WATCH: Head's dilemma - Cut 20 TAs vs a 4.5-day week?

School funding: Head tells politicians about reality of trying to run a school forced to survive on ‘starvation rations’

School funding: One headteacher has told politicians that he is faced with a choice - either cut 20 teaching assistants or move to a 4.5-day week

A headteacher has told a national teaching conference that due to lack of funding he will be forced to either make 20 teaching assistants redundant or go down to a four-and-a-half day week

Richard Slade, headteacher of Plumcroft Primary School in Greenwich, south-east London, said the Conservatives' pledge of extra cash would only amount to around a 2 per cent increase in his budget whereas he needed a 15 per cent increase to balance the books.

Mr Slade was speaking at an “election special” panel event at the Schools and Academies Show in Birmingham.


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Both the Conservative and Labour speakers pulled out of the event at the last minute due to election commitments.

That left Baroness Garden, deputy speaker of the House of Lords (Lib Dem), and Green Party spokesperson Vix Lowthion, a secondary teacher from the Isle of Wight,  to outline their parties' plans to an audience of teachers, school leaders and educationalists.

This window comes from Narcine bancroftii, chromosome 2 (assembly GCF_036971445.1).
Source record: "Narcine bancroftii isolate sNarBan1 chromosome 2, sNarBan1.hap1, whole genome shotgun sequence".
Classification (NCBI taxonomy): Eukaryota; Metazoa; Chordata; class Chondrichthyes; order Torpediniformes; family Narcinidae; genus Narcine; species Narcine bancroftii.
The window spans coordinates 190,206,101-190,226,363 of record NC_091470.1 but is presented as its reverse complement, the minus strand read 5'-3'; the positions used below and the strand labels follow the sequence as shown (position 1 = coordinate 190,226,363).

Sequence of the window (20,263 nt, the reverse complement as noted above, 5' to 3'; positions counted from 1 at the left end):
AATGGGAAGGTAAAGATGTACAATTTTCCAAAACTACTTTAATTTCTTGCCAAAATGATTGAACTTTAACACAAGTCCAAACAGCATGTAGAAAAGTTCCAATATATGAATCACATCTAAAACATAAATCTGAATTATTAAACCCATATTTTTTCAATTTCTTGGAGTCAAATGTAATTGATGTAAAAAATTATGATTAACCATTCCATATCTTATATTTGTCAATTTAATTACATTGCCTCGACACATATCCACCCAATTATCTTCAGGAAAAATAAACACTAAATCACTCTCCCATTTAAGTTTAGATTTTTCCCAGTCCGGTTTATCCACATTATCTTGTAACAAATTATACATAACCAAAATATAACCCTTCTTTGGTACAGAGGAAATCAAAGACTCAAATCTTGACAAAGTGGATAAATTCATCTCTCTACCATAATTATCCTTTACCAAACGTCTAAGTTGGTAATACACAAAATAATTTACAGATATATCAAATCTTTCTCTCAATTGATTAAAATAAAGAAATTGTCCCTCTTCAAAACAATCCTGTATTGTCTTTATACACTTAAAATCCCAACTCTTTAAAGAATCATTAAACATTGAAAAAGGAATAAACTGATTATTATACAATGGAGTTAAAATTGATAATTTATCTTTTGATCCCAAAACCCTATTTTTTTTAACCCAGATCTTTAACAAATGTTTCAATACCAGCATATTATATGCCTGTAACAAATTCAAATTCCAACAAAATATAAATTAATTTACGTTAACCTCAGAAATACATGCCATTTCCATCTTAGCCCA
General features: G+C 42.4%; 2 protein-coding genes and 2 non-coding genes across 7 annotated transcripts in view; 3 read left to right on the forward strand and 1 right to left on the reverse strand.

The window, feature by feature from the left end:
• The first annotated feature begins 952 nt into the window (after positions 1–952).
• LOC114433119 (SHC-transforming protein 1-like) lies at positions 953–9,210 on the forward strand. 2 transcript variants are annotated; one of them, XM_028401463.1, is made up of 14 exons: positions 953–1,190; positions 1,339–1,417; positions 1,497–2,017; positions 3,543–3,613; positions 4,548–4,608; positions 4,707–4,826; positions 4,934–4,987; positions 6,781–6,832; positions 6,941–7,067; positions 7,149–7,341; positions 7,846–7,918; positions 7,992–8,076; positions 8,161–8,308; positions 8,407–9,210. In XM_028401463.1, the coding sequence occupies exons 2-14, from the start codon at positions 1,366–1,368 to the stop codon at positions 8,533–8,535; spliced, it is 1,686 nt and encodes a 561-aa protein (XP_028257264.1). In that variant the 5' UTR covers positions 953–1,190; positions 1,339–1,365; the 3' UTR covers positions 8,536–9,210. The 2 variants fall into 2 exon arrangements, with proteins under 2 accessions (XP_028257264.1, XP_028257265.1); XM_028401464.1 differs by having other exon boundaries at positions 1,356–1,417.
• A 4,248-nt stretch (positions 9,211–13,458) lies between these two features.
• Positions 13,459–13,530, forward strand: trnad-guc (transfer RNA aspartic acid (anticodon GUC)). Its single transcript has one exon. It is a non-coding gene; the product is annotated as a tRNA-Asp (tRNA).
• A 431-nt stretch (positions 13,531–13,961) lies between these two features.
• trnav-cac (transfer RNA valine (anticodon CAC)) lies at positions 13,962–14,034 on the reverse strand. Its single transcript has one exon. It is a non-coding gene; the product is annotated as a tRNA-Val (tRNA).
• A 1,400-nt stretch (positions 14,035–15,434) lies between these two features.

School funding: 'Music is going to get chopped'

Taking the microphone in the open questions session, Mr Slade received applause after a speech in which he said he was “between a rock and a hard place” and that despite “all the chops” he had made he still had a deficit of around £270,000 this year.

“On starvation rations, we can just about get through next year without mass redundancies," he said. "But the contingency planning I’m planning is to move to a 4.5 day week and shift all my planning and assessment preparation to  Friday afternoons, or I make 20 of my teaching assistants redundant.”

Mr Slade, whose school has more than 800 pupils and is expanding, also said school trips would disappear, adding: "We’re a centre of excellence for music and sport and we do loads of great things, but music is going to get chopped and my PE specialist teachers are going to go back into class full time.” 

 

Labour's Jess Phillips, MP for Birmingham Yardley, joined hundreds of parents whose children's schools were set to close early on Fridays in a march on Downing Street in July.

 

 

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